Copper Heat Recovery Coils

Alacrates's picture

These copper heat recovery coils (picture attached) are required in all new homes now where I live.

They circle the cold water entering a hot water tank around a portion of the drain pipe from the main shower in the residence, so that the fresh water entering the tank absorbs some of the heat of the waste water from a shower as it's draining, saving energy for heating the fresh water.

When I did my last level of plumbing school, we did the calculations for recovering the costs of the coil with the savings in heat energy, and it worked out for a family of four that the cost of the coil would be recovered after 3 - 4 years of use, on average.

From an environmental perspective though, I'm left to wonder if all the costs related to the mining of this copper and the manufacture of the coil have been included in these calculations. Copper is a finite, diminishing resource, is this really the best use of it, to recover a bit of waste heat from shower water? It could be, I just wonder. Especially where I live in Manitoba, Canada, most of the hot water tanks use hydro electric (though there are still quite a few using natural gas) - though I know from this forum, that if we use less electricity in MB, it can be sold into the U.S., reducing the amount of fossil fuels burned there to generate electricity.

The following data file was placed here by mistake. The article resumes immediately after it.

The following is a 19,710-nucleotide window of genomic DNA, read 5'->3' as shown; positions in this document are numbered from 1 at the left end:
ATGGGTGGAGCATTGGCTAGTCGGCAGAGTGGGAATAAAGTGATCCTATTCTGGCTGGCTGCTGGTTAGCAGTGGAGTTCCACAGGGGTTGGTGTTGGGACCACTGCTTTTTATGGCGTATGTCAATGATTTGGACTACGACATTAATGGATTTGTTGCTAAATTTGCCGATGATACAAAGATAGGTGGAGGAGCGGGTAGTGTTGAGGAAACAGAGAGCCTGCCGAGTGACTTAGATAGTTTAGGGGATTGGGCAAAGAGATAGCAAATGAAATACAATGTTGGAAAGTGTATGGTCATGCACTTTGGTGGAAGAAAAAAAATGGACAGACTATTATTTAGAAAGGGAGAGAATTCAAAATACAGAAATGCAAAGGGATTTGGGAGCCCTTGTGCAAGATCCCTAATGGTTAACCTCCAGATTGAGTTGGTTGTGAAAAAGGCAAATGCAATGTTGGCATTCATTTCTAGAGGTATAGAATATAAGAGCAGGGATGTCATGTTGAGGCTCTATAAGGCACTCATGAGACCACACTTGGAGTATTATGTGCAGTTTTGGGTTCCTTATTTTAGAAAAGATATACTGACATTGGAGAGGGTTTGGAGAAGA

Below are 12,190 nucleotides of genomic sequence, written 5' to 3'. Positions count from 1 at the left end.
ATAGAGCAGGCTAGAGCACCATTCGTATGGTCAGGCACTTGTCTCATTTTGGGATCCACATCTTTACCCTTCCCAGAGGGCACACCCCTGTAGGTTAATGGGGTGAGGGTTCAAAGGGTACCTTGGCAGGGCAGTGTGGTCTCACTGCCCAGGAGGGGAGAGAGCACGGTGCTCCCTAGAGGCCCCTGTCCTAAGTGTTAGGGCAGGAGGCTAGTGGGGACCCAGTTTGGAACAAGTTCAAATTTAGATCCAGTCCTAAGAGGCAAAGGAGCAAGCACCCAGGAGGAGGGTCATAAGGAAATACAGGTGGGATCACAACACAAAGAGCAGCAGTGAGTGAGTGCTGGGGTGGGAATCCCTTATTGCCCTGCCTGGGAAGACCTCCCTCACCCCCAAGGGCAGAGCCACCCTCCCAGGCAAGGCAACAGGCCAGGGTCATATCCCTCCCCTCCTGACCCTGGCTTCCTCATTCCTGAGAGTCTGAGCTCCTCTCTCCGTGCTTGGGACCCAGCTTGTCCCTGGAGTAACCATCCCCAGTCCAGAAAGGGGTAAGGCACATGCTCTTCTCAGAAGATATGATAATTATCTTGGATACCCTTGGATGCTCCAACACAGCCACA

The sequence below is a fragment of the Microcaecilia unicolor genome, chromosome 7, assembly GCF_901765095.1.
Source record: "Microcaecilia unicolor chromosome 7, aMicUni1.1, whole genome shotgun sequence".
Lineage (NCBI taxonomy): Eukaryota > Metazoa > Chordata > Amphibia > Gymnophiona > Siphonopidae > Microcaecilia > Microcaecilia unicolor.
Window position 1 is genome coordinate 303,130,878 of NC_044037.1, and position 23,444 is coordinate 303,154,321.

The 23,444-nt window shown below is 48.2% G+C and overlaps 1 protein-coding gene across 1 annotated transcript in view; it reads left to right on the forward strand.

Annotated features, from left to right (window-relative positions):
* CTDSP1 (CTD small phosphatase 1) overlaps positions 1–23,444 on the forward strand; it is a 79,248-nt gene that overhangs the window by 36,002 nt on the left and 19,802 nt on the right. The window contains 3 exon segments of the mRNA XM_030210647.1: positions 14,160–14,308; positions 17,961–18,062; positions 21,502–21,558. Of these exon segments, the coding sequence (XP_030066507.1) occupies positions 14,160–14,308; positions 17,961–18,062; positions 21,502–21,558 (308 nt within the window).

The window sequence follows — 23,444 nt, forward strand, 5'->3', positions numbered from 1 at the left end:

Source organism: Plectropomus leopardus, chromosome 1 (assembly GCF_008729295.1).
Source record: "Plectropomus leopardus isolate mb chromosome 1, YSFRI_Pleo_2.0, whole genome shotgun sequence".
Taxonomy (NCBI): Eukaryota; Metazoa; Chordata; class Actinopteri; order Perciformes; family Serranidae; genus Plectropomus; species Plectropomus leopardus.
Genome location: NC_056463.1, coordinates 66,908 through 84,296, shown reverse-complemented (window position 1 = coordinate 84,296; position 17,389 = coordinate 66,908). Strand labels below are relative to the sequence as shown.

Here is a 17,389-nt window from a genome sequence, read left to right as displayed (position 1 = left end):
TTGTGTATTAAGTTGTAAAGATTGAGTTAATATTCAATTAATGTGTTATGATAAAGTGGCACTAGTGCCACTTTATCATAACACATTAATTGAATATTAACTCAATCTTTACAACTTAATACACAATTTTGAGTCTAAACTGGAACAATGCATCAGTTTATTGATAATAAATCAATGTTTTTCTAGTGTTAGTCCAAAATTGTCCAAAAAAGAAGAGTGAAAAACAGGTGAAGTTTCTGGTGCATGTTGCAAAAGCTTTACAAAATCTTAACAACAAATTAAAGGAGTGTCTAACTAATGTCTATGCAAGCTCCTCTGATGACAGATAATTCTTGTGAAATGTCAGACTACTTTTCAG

On the other hand, thinking about the salvage economy envisioned by JMG, maybe these heavy copper coils are a good idea? Basically they use a good chunk of copper mined when the economy allows for such things, and sits it in houses to be recovered in some future time when it's needed to be melted down from scrap, and the drain easily replaced with plastic or cast iron pipe... Sort of a materials savings account spread throughout the community... (!)

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David Trammel's picture

Sure wish my hot water heater was that close to the shower. Here they put it right at the wall where the cold water line comes in from the street, then run hot water lines (copper with no insulation) across half the house to the shower and then a another 5 feet to the sink.